Like Matisse, de Kooning wanted to leave the traces of earlier ideas on his pictures, and since he was constantly revising his work, there was always much to see. As often as not, de Kooning would scrape the day’s work off at the end of a session, starting anew the next day until he was sufficiently satisfied. The subject of this work is the process of painting, though both landscape forms and a reclining female figure can be made out.
Inscription: Signed (lower left): de Kooning
[Charles Egan Gallery, New York; sold to Lazar]; Albert Lazar, Pittsburgh (sold ca. 1955 to Holland-Goldowsky); [Holland-Goldowsky Gallery, Chicago, ca. 1955–ca. 1959/60; sold ca. 1959/60 to Newman]; Muriel Kallis Newman, Chicago (ca. 1959/60–2006; her gift to MMA)
New York. The Metropolitan Museum of Art. "An American Choice: The Muriel Kallis Steinberg Newman Collection," May 21–September 27, 1981, unnumbered cat. (p. 53).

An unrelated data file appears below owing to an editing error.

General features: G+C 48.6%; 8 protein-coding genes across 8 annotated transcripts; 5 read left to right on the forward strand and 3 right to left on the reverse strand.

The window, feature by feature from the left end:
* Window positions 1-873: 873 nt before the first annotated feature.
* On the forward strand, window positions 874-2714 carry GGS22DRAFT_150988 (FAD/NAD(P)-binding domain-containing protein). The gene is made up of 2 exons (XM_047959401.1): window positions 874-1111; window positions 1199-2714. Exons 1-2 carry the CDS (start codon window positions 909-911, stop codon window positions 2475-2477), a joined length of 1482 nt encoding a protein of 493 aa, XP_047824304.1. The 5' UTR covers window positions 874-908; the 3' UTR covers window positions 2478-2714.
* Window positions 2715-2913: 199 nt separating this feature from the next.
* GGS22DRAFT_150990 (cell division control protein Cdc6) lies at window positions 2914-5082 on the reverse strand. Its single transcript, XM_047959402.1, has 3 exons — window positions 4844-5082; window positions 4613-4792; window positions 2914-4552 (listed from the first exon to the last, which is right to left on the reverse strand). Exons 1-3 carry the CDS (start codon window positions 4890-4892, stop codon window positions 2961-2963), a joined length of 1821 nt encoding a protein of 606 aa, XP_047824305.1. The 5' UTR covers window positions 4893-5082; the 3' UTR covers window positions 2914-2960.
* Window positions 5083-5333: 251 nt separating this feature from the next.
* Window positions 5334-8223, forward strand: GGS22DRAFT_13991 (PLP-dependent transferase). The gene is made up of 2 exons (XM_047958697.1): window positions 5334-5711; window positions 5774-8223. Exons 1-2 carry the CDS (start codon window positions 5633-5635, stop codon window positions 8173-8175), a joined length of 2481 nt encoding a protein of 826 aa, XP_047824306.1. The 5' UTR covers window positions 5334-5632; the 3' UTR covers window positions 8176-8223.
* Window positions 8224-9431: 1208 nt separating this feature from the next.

New York. The Metropolitan Museum of Art. "Abstract Expressionism and Other Modern Works: The Muriel Kallis Steinberg Newman Collection in The Metropolitan Museum of Art," September 17, 2007–February 3, 2008, extended to March 2, 2008, no. 20.
Richard Shiff inAbstract Expressionism and Other Modern Works: The Muriel Kallis Steinberg Newman Collection in The Metropolitan Museum of Art. Ed. Gary Tinterow, Lisa Mintz Messinger, and Nan Rosenthal. Exh. cat., The Metropolitan Museum of Art. New York, 2007, pp. 163–65, no. 20, ill. (color).